Tax brackets 2017: Here's the rate you pay the IRS for tax year 2016, based on your income


Let's talk brackets. No, not those brackets. Tax brackets. They exist because we have progressive income tax system in the U.S. Put simply: the more money you make, the more tax you pay. At least in theory.

Reality is not always so simple. One reason President Donald Trump's recently revealed 2005 tax returns have gotten attention is that the leaked documents show Trump paid the alternative minimum tax, a tax levied on high-income earners to ensure loopholes don't allow them to pay a very low effective tax rate. The effective rate Trump paid was about 25%. But if the AMT were eliminated, as Trump's administration has proposed, his tax rate would have been only about 4% — on $150 million in income. 

Confused yet? Essentially, tax brackets can't always show how much you will actually pay. Your tax bracket just shows you the tax rate you pay on the top dollar of your taxable income — aka your marginal rate. It isn't the rate you pay on the entirety of your income after adjustments, deductions and exemptions. You may pay 10% on a part of your income and 15% on the rest, for example.

The final amount you really pay depends on how much you earn; your filing status (whether you're single, married etc.); your adjustments (including student loan interest payments, IRA contributions and moving expenses); your exemptions (usually one for you, a spouse, and for kids); your deductions (including charitable donations and medical expenses); and tax credits (which apply to your final bill in special circumstances like low income or adoption).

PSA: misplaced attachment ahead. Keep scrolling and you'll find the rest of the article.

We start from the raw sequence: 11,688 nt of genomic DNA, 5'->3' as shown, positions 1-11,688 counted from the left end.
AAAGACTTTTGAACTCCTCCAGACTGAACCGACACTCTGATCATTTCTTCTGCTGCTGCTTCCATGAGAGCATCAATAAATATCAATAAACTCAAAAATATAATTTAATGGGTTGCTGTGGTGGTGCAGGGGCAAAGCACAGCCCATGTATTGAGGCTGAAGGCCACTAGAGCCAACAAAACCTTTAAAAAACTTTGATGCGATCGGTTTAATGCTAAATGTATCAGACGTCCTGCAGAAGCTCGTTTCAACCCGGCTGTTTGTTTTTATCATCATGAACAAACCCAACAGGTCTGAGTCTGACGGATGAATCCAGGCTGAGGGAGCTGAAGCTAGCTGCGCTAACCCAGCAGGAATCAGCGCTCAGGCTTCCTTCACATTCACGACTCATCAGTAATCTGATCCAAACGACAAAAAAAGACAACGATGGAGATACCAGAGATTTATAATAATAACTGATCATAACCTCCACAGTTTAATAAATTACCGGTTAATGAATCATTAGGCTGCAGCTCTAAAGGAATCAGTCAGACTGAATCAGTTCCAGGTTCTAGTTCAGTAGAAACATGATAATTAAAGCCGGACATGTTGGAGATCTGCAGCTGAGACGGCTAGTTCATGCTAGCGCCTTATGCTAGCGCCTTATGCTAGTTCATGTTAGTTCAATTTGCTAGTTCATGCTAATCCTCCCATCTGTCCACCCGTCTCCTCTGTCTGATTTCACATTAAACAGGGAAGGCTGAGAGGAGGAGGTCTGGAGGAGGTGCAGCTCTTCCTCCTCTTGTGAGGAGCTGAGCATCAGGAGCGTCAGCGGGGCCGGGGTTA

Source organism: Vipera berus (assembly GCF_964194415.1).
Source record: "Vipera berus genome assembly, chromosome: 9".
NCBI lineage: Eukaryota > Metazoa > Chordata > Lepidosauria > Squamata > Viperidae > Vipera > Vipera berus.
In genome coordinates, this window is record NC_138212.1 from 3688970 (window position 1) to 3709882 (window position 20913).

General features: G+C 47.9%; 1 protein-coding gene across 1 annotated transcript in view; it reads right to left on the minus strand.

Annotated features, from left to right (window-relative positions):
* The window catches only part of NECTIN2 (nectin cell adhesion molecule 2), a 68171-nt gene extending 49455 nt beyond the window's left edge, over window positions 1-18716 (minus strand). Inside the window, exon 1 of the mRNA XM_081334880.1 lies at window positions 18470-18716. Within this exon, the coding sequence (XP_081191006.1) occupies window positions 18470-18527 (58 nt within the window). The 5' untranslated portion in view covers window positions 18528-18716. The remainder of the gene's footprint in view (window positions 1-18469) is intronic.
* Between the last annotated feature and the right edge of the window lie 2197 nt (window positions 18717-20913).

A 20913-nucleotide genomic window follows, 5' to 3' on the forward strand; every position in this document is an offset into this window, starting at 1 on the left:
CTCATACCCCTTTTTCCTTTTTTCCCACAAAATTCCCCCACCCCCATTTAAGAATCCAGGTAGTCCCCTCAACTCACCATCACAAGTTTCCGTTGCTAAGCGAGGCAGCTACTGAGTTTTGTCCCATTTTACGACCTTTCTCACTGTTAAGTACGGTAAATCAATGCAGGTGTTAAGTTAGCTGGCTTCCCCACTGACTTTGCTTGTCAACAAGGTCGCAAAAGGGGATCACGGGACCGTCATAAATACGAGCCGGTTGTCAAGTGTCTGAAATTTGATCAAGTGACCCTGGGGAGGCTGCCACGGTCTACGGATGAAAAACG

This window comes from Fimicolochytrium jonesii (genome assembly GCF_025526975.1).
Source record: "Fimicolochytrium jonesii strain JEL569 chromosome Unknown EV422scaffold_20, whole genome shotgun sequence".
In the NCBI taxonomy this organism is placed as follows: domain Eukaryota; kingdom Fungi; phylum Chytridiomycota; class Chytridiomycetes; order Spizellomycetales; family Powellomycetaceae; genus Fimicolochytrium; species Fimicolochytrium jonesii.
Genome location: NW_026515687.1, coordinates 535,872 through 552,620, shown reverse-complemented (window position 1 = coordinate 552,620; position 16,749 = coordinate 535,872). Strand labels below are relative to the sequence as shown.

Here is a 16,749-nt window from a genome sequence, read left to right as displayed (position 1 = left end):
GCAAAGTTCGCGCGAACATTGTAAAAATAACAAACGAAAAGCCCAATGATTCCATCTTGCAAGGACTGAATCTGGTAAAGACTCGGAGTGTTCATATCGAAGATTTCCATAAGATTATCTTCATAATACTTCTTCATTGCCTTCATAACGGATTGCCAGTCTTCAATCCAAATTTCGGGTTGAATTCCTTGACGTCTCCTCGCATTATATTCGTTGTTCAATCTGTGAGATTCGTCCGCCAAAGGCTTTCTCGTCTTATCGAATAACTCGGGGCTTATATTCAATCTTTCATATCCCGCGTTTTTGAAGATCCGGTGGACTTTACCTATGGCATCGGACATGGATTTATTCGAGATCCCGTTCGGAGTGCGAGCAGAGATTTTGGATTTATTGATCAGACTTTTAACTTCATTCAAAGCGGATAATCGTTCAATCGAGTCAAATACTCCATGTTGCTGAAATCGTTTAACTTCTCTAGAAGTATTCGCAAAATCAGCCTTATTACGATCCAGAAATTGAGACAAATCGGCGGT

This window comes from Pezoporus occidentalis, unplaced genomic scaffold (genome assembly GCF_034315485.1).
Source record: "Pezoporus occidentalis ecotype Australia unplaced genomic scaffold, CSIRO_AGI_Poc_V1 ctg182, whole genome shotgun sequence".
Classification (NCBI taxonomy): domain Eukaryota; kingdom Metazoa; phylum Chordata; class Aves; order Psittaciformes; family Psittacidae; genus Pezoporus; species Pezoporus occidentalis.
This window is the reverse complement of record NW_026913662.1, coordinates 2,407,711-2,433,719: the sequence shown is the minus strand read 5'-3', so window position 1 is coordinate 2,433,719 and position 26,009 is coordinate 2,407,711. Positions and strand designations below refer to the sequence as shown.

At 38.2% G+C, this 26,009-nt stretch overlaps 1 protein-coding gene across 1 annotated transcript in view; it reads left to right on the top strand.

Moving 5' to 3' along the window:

But the rates give you a ballpark sense of what you owe. Your individual tax returns are due Tuesday, April 18. Are you ready?

Here are the percentages you're taxed, based on your income.

What are the 2016 tax brackets?

The amount of federal income tax you pay depends on how much money you make and your filing status. Questions about filing status look at whether you are single, married filing jointly, married filing separately or head of household.

Here is a breakdown of the brackets for tax year 2016 from, a non-governmental, privately owned website, operated by First find your filing status, and then find the range in which your taxable income falls — the figure after that shows how much tax you will owe.

Single filer

$0—$9,275: 10%

Married Filing Jointly or Qualifying Widow(er)

$0—$18,550: 10%

Married Filing Separately

$0—$9,275: 10%

Head of Household

$0—$13,250: 10%

The IRS also publishes tax tables, which outline how much tax you owe based on your income up to $100,000. If you make more than $100,000, you need to use the tax computation worksheet.

There are other resources online to help you tally your numbers. TaxAct has a calculator to help you determine your tax bracket; SmartAsset has a tax calculator; Bankrate also has a tax calculator to figure how much you owe.

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